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Up to 25% of same-sex behavior linked to genes

Researchers report up to 25% of same-sex behaviors are associated with genetic variants. The study identified five new genes associated with sexual behavior. They report there is no one single gene linked to same-sex sexual behavior or orientation, but numerous genes, as well as other factors which contribute. Researchers emphasize the markers may be unreliable in predicting same-sex behavior but may influence the likelihood for specific relationship choices.... Read More...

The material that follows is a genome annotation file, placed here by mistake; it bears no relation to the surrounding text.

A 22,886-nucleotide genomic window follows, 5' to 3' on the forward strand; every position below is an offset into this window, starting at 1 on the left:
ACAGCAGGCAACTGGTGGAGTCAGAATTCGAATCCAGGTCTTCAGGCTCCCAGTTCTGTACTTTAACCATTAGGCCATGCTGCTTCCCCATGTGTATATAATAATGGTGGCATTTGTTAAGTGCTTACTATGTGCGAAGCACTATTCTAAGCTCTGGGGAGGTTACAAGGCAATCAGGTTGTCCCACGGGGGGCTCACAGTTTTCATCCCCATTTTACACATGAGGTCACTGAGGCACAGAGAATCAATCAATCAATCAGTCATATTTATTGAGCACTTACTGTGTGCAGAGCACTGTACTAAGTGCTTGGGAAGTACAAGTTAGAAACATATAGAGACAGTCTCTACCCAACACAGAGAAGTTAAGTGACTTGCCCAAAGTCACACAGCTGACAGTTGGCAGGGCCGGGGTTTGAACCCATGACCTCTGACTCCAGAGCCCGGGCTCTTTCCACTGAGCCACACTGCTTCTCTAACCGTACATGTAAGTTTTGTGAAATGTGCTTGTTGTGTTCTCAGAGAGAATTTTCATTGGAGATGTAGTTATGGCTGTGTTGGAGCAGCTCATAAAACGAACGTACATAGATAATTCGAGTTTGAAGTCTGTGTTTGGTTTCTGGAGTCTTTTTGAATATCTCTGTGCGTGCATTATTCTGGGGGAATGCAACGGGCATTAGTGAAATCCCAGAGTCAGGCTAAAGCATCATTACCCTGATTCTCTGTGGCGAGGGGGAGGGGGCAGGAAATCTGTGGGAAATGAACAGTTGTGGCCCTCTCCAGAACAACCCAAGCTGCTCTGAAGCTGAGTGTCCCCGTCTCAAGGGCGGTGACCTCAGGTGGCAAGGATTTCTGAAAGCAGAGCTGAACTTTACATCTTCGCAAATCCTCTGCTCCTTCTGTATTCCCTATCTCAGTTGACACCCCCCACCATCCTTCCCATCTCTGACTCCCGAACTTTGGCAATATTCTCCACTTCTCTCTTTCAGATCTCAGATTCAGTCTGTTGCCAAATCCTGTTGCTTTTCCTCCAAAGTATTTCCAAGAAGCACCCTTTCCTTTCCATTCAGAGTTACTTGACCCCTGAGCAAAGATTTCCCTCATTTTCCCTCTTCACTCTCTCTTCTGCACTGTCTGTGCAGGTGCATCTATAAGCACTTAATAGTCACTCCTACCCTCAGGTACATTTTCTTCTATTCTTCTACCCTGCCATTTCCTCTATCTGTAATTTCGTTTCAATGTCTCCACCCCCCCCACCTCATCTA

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Prenatal parental stress linked to behavior problems in toddlers

The prenatal wellbeing of first-time mothers has a direct effect on the behavior of children at 24 months. Mothers who experienced stress and anxiety while pregnant were more likely to have children who displayed behavioral problems, such as temper tantrums, spitefulness and restlessness. The children also exhibited emotional problems, including being clingy, tearfulness and unhappiness. Emotional problems were exacerbated if their parents experienced relationship problems during early pregnancy.... Read More...